The Cape Region beaches could soon be awash in pollution and trash carried into coastal waters from Philadelphia by Hurricane Sandy.
Suzanne Thurman, executive director of Marine, Education, Research and Rehabilitation, in Lewes said the group expects to see an increase in strandings and wildlife deaths.
"We are on high alert because we saw an increase in the days before the storm, with four stranded animals in less than 24 hours," Thurman said of the three turtles and one dolphin that washed up on Cape Region shores before Hurricane Sandy hit.
"We are mobilizing teams to patrol the beaches in search of stranded marine mammals and sea turtles," Thurman said.
Dr. Andreas Muenchow, associate professor of coastal oceanography at the University of Delaware, said debris that ends up on Delaware's shores generally comes from the north, but most of the trash and pollution from New York and New Jersey as a result of Sandy will stay out to sea.
Muenchow said large debris would be trapped off of Cape May because of tidal currents. Debris within the Delaware Bay from Philadelphia is more likely to arrive on Delaware's shoreline, he said.
Behind the MERR building, volunteers collected a wheelbarrow full of debris that has already washed up in the days since the storm.
"Debris that has washed into the water from land is a hazard, and highly contaminated water is also a huge concern," Thurman said.
Debris floating in the water could injure marine animals, while contaminated waters could cause sickness and death, she said.
"That kind of contamination often works slowly over time to debilitate an animal," said Thurman.
Even if marine animals avoid debris and contamination such as oil, gasoline and chemicals, the animals could become sick from eating contaminated fish or other food sources, she said.
Strong tidal currents often deposit Delaware debris back onto Delaware beaches, but the amount of debris that will come ashore also depends on the wind direction, Muenchow said.
"If the wind is coming from the north, it pushes debris onshore; if the wind is coming from the south, it pushes it off-shore," Muenchow said.
"Because it has rained a lot and because of the storm, the rain brings a lot of freshwater discharge into the ocean," he said. "This water from swollen rivers has a lot of sediment and debris in it. The freshwater adds to the tidal currents, making the currents stronger because of the added kick."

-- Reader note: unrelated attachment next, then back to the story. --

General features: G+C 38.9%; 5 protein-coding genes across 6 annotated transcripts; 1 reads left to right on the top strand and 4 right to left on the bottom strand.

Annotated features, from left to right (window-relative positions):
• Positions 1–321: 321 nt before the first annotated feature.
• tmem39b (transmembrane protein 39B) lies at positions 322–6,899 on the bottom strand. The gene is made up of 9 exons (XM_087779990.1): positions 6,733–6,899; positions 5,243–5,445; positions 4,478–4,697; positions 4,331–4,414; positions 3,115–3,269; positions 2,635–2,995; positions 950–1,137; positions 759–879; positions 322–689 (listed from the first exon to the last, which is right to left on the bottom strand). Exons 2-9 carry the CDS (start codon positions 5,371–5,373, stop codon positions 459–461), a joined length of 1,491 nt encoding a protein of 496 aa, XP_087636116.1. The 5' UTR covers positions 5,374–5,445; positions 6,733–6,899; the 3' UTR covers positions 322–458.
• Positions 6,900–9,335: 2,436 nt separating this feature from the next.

Muenchow said north winds from the nor'easter, expected on Wednesday and Thursday, could bring more debris to Cape Region shores.
"The storm surges associated with nor'easter raise sea level the same way that a wind to the south would," Muenchow said. The debris can take a few days to turn up on Delaware beaches, however, because it takes time to move from rivers and streams into the bay tidal currents.
In the case of Hurricane Sandy, fresh water from streams and Delaware River carries debris and can affect the tides, especially as the tide goes out, Muenchow said. The water coming into Delaware Bay during a flood tide will be slightly weaker because the rush of fresh water from rivers and streams forces more water out of the bay at each tide.
And, Muenchow does not expect storm surges to wane in the future. Flooding from Hurricane Sandy, while bad in many areas, was not a 1-in-200-years event, as some called it, Muenchow said.
"Similar flooding in Lewes has happened at least five times in the past 55 years and will increase, not because storms are getting stronger or more frequent, but because the background sea level is rising and has done so for at a steady rate for at least the last 55 years," Muenchow said. "So smaller storm-induced surges have more of an impact, because the background sea level is much higher today than it was in 1962."
Muenchow said changes in sea levels across the globe will affect the Cape Region in the future, resulting in higher storm surges, like the one seen during Hurricane Sandy.
"So 50 years from now, a rare, but perhaps perfectly natural freak storm like Sandy will cause a storm surge of 5.8 feet instead 5.3 feet on account of global warming," Muenchow said.